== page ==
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Real Gyro?

I'm looking for somewhere with real, freshly made gyro; most everywhere here's premade due to the time it takes and the space it takes to make the real thing.

Real gyro is prepared with thin cuts of goat (and in some cases other meats may be incorporated) being layered on a large stick that is then grilled with a close fire, the cooked portions are carved off leaving the next layer to get thoroughly cooked. Mmm with a little hummus and good pita, heaven.

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  1. The schawarma at Lebanese Butcher is done the right way - like you describe. I think there are a few other places with the same. I've not seen anywhere to use this method and call it a gyro - seems to always be the pre-processed stuff.

    When I pressed a Lebanese friend about the difference of the two (schwarma and gyro) he stammered around a bunch, tried - in a few fitful starts - to give an explanation, and finally resigned and said they're pretty much the same. Unsure if anyone else has further clarification - maybe it's particular spicing that's used?

    13 Replies
    1. re: Dennis S

      This topic about the difference was split off into general chow topics. I don't know how tarabouch does it but they are very good. But I think they use lamb or beef. I always thought lamb was the traditional meat anyway?

      The lebanese taverna market makes one of the two, but I think theirs are a little too juicy sometimes.

      If you go to a real kabob/kebap/kebab place a lot of them have spinning spits of beef or lamb that they shear off.

      1. re: ktmoomau

        I thought Tarbouche was poor quality (old flavored meat, cold stale pita) and volume for price.

        1. re: alkapal

          Wow you must have gone on a bad day, I think they have good pita, but I normally get it warmed, and I do hate the pita at Lebanese Taverna I don't like that texture, and store bought pita can be a hard find for good stuff. But I also am not a huge eater so I never have a problem with sizes. I normally get it delivery and impressed with the quality for delivery, it never comes cold and I love their hummus, but again hate most all store bought hummus would rather get it from here or the lebanese market. I also like that they have cold sides that can be delivered too. I was trying to think of the prices, but I never pay for my meals so I guess I don't know. I think it is awesome delivery wise.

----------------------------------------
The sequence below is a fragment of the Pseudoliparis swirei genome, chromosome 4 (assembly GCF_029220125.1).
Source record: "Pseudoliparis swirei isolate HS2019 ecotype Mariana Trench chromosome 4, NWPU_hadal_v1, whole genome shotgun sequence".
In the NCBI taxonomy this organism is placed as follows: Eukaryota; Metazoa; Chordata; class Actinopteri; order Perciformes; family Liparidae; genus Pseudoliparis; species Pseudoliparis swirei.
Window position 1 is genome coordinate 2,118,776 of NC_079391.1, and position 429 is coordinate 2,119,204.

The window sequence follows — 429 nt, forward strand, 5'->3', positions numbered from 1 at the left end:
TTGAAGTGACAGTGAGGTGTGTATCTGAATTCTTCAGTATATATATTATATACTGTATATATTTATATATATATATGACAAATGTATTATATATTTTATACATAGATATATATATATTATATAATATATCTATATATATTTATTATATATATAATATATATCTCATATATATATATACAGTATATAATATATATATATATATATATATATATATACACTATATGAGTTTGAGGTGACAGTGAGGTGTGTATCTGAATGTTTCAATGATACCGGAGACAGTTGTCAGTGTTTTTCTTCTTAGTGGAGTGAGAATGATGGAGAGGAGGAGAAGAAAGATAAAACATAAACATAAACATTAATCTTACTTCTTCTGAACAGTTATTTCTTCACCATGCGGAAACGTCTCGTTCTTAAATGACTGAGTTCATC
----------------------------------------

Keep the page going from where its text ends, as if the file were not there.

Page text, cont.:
If I was going out to eat I of course would go to the Lebanese Butcher. But neither of these places have goat... If only the Pita House delivered to my front door I would be really happy.

            1. re: alkapal

              Not really, depends on where you go. For Gyros themselves yes normally, some places just let the meat warm it and I don't like that I like it a little crisp. But sometimes I will ask for warmed pita on the side too (just order it from them to eat with hummus which they warm for me). Lebanese Taverna Market doesn't normally do this. I wish more places would make it homemade myself but c'est la vie. I often make it at home so I really crisp my pita but I also don't mind hacking up my own lamb shoulder.

              1. re: ktmoomau

                One dish we love at the Lebanese Taverna Market is the chicken wrapped in that thin bread, with the garlic sauce (close to food heaven) and the pickled turnips for acidity and crunch. Sometimes we buy just the sauce and turnips, and get a rotisserie chicken elsewhere -- or roast our own.

                1. re: alkapal

                  I like their fries with that sauce, I then dip them in the hummus.

                  1. re: ktmoomau

                    That garlic sauce might go on the DEA list as addictive!

                    1. re: alkapal

                      I buy it and keep it around to put on sandwiches of all kinds, use instead of aioli for steamed mussels, mix into oil and vinegar for salad dressing...you get the picture.

                      1. re: alkapal

                        http://www.recipesource.com/ethnic/af...

                        lebanese garlic sauce recipe from a fantastically diverse international recipe website

                    2. re: alkapal

                      Try the chicken tawook sandwich at Lebanese Butcher sometime. You'll never look back.

                      1. re: bacchante

                        annandale rd., right? do they also have a great sauce you love?

                        1. re: alkapal